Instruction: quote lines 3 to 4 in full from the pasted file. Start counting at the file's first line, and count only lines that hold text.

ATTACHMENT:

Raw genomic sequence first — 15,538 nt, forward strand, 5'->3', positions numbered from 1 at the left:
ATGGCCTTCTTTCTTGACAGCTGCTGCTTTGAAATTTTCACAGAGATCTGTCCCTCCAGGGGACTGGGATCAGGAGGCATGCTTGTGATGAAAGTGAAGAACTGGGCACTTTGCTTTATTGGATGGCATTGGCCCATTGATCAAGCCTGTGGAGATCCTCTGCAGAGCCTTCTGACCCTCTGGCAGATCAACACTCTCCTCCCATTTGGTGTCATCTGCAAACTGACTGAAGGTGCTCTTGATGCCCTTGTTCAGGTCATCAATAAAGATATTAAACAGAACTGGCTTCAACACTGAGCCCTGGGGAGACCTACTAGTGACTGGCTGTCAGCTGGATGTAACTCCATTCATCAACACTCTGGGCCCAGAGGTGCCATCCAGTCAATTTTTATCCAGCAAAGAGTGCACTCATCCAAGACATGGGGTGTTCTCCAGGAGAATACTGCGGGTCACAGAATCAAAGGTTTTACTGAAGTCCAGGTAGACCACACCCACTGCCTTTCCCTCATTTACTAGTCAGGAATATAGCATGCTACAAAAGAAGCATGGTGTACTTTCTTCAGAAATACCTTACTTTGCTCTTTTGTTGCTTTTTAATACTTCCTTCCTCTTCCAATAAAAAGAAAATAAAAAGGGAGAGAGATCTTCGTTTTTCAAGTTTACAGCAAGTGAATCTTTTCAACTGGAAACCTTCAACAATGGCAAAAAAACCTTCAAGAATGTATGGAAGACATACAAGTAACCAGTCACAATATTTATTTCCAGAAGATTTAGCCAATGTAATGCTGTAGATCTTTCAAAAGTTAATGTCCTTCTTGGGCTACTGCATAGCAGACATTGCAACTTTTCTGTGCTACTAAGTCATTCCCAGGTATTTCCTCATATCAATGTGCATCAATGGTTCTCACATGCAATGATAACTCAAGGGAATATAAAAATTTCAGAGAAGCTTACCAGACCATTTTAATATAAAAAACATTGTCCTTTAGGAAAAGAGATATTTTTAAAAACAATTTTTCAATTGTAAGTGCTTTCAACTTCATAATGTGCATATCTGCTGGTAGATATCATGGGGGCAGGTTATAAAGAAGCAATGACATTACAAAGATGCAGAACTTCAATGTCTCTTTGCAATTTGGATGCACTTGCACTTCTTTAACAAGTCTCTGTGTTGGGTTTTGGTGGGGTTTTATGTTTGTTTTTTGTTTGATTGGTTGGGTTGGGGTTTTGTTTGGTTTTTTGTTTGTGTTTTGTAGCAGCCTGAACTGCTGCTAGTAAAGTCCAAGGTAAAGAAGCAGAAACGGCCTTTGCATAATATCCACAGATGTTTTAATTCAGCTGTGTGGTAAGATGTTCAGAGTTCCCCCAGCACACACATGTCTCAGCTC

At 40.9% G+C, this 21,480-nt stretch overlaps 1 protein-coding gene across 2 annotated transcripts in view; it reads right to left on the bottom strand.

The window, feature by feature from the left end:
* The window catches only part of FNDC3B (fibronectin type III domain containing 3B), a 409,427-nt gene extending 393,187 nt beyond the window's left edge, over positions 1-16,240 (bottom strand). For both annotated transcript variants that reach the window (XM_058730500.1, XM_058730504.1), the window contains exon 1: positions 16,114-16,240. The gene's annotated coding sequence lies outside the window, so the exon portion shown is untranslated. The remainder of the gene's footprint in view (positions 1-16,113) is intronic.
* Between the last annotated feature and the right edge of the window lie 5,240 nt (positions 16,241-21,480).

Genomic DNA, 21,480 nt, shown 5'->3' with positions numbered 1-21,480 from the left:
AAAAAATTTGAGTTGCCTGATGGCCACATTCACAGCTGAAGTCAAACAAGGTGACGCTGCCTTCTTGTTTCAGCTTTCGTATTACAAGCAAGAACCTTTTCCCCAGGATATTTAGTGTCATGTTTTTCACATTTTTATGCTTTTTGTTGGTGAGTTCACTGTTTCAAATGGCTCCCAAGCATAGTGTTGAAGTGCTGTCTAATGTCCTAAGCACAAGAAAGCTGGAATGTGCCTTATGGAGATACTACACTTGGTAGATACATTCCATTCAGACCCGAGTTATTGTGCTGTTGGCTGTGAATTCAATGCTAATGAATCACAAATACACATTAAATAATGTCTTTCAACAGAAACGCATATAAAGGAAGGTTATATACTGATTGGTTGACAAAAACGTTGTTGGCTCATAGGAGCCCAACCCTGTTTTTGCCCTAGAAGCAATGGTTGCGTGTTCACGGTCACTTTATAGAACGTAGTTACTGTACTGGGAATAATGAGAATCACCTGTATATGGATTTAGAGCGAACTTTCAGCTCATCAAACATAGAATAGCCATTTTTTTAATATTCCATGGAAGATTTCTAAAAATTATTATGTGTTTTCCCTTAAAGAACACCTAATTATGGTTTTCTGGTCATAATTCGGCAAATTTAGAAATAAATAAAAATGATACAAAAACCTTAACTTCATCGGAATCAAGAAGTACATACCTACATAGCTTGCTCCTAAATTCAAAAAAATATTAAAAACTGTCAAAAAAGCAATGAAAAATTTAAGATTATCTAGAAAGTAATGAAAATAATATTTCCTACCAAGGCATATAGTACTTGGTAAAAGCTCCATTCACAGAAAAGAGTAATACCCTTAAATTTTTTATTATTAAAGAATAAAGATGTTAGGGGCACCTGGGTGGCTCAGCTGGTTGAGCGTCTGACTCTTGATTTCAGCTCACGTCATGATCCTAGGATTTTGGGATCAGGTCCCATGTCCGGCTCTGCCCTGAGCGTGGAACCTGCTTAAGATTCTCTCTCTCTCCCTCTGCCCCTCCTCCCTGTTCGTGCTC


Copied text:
At 40.9% G+C, this 21,480-nt stretch overlaps 1 protein-coding gene across 2 annotated transcripts in view; it reads right to left on the bottom strand.

The window, feature by feature from the left end: